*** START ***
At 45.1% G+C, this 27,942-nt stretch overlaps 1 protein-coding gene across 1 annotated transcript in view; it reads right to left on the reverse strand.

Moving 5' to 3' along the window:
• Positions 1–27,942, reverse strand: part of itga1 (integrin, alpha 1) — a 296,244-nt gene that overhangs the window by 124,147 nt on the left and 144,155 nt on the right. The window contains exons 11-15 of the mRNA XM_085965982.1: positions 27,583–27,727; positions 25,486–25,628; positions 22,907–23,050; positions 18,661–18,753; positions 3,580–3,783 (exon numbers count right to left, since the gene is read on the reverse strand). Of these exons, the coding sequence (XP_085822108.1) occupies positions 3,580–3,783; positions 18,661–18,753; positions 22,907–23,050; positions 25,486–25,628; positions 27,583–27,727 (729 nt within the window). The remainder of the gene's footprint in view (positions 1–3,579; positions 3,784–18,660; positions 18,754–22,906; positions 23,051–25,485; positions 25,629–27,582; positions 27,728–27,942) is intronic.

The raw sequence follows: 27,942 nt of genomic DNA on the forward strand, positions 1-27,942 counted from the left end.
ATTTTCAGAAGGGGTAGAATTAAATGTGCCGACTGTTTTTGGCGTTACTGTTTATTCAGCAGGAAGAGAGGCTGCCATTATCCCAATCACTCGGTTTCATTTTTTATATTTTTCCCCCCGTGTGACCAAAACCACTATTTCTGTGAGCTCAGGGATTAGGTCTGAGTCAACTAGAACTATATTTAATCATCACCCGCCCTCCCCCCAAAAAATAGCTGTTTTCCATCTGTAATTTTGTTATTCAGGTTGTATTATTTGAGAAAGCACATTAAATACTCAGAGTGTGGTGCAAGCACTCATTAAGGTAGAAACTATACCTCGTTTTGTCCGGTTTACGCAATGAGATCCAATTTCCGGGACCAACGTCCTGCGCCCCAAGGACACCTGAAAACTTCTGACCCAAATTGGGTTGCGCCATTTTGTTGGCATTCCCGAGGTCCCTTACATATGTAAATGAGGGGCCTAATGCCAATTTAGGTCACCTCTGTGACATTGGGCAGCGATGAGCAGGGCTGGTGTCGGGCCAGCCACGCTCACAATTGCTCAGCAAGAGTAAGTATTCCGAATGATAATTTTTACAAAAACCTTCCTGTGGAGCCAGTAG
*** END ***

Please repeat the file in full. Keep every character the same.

At 45.1% G+C, this 27,942-nt stretch overlaps 1 protein-coding gene across 1 annotated transcript in view; it reads right to left on the reverse strand.

Moving 5' to 3' along the window:
• Positions 1–27,942, reverse strand: part of itga1 (integrin, alpha 1) — a 296,244-nt gene that overhangs the window by 124,147 nt on the left and 144,155 nt on the right. The window contains exons 11-15 of the mRNA XM_085965982.1: positions 27,583–27,727; positions 25,486–25,628; positions 22,907–23,050; positions 18,661–18,753; positions 3,580–3,783 (exon numbers count right to left, since the gene is read on the reverse strand). Of these exons, the coding sequence (XP_085822108.1) occupies positions 3,580–3,783; positions 18,661–18,753; positions 22,907–23,050; positions 25,486–25,628; positions 27,583–27,727 (729 nt within the window). The remainder of the gene's footprint in view (positions 1–3,579; positions 3,784–18,660; positions 18,754–22,906; positions 23,051–25,485; positions 25,629–27,582; positions 27,728–27,942) is intronic.

The raw sequence follows: 27,942 nt of genomic DNA on the forward strand, positions 1-27,942 counted from the left end.
ATTTTCAGAAGGGGTAGAATTAAATGTGCCGACTGTTTTTGGCGTTACTGTTTATTCAGCAGGAAGAGAGGCTGCCATTATCCCAATCACTCGGTTTCATTTTTTATATTTTTCCCCCCGTGTGACCAAAACCACTATTTCTGTGAGCTCAGGGATTAGGTCTGAGTCAACTAGAACTATATTTAATCATCACCCGCCCTCCCCCCAAAAAATAGCTGTTTTCCATCTGTAATTTTGTTATTCAGGTTGTATTATTTGAGAAAGCACATTAAATACTCAGAGTGTGGTGCAAGCACTCATTAAGGTAGAAACTATACCTCGTTTTGTCCGGTTTACGCAATGAGATCCAATTTCCGGGACCAACGTCCTGCGCCCCAAGGACACCTGAAAACTTCTGACCCAAATTGGGTTGCGCCATTTTGTTGGCATTCCCGAGGTCCCTTACATATGTAAATGAGGGGCCTAATGCCAATTTAGGTCACCTCTGTGACATTGGGCAGCGATGAGCAGGGCTGGTGTCGGGCCAGCCACGCTCACAATTGCTCAGCAAGAGTAAGTATTCCGAATGATAATTTTTACAAAAACCTTCCTGTGGAGCCAGTAG